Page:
This past November, at the annual Greenbuild International Conference and Expo, architect Norris Strawbridge, FAIA, purposefully left one building out of his talk on how to respond when a project’s sustainable measures don’t reap the expected efficiencies and savings. The Institute for Global Citizenship (IGC) at Macalester College in St. Paul, Minn., performed just the way Strawbridge and his colleagues at Bruner/Cott in Cambridge, Mass., had hoped it would. “Sometimes things don’t go the way you planned,” Strawbridge says, “but they didn’t happen on this building. It required surprisingly little fine-tuning. It’s a very simple little building.”
The first academic building in the Midwest to earn a LEED Platinum rating when it was completed in 2009, the building’s LEED certification helps express the IGC’s mission to prepare students for leadership in an increasingly borderless world with shared challenges such as climate change. “It made sense to demonstrate or recognize the notion that sustainability is integrally woven into the issues of being global citizens,” explains David Wheaton, Macalester College’s vice president for administration and finance. “There’s a reason why they call it global warming. Having a conventional, inefficient building would seem to be counter to that.”
To both symbolize the sustainable commitment and to prompt greater conservation amongst the building’s occupants, a dashboard in the lobby prominently displays energy savings in real time, which has helped make it popular on campus tours.
Yet the design approach ultimately was brick-and-mortar practical. Emphasis was placed on energy efficiency rooted in a tight building envelope. Concrete framing holds thermal mass to minimize temperature fluctuations, while the façade of stone, copper, and triple-pane glass is insulated with ultratight R-40 walls and an R-70 roof, all buffeted by 7 inches of spray-foam insulation. This tight envelope, in turn, allowed for an efficient all-radiant mechanical system.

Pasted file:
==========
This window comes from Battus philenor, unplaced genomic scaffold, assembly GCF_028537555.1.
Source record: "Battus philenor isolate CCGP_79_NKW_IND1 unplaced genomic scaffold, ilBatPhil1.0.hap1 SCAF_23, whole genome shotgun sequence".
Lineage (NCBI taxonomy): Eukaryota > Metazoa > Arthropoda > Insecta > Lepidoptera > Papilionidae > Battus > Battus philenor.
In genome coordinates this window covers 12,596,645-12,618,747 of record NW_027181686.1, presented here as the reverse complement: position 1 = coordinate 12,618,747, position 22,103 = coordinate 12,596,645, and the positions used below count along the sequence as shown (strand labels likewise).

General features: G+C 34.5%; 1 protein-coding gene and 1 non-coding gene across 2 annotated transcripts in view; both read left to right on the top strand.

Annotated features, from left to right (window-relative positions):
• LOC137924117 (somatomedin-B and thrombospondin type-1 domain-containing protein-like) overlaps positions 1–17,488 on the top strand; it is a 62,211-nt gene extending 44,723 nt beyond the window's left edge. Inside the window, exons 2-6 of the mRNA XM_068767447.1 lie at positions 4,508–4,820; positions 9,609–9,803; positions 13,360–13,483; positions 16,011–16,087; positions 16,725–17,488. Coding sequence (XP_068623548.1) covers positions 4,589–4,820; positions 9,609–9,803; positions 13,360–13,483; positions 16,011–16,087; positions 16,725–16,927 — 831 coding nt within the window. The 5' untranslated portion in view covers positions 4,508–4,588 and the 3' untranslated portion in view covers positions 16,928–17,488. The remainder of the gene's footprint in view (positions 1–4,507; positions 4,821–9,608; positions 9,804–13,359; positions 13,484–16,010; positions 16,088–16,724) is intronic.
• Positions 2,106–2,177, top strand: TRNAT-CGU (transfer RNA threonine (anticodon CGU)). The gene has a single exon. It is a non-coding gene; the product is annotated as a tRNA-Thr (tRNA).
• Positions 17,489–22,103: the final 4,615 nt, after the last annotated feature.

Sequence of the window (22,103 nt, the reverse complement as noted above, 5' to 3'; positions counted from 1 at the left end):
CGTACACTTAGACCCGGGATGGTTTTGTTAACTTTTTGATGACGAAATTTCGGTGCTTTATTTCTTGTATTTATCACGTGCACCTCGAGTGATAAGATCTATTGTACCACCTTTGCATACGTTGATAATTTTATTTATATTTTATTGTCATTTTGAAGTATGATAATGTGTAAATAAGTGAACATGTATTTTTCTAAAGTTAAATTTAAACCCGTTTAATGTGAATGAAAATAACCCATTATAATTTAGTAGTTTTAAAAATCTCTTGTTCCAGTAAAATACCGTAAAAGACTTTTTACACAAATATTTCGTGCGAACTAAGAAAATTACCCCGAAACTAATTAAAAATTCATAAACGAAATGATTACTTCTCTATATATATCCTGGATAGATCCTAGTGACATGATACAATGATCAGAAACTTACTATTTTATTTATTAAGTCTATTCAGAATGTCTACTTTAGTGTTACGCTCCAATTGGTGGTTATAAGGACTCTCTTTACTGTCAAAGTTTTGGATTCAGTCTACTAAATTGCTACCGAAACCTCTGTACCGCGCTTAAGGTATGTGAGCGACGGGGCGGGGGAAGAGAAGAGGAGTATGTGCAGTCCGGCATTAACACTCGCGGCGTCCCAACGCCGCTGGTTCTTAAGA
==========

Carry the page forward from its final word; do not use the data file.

“We kept it simple and followed the rules,” Strawbridge says. “Architects know if you orient it the right way (as we did, north–south), if you control the windows, and if you use the strategy that people have used in that particular climate for a long time, it will work. There was this thick and robust envelope with the right amount of openings for daylight.”
Indeed, energy modeling data has validated the focus on the building’s envelope. A comparable building designed to code would have used 98 kBtu per year, the architects explain. The IGC was designed to use 43 kBtu annually. Even better, it turned out to use just 35 kBtu in its first year and 33 kBtu the second. “The best buildings in the world at the time we were designing this were around 20 or 25,” Strawbridge says. “We were in hailing distance of those, but without renewables. Things like the envelope performance were not necessarily measured by LEED directly. We’d do blower door tests and talk with contractors about thermal breaks. The construction industry in Minneapolis is different. They really care about what they’re doing. They said, we get the idea here, but maybe by doing it this way you get a better result. We called it ‘LEED and beyond.’ ”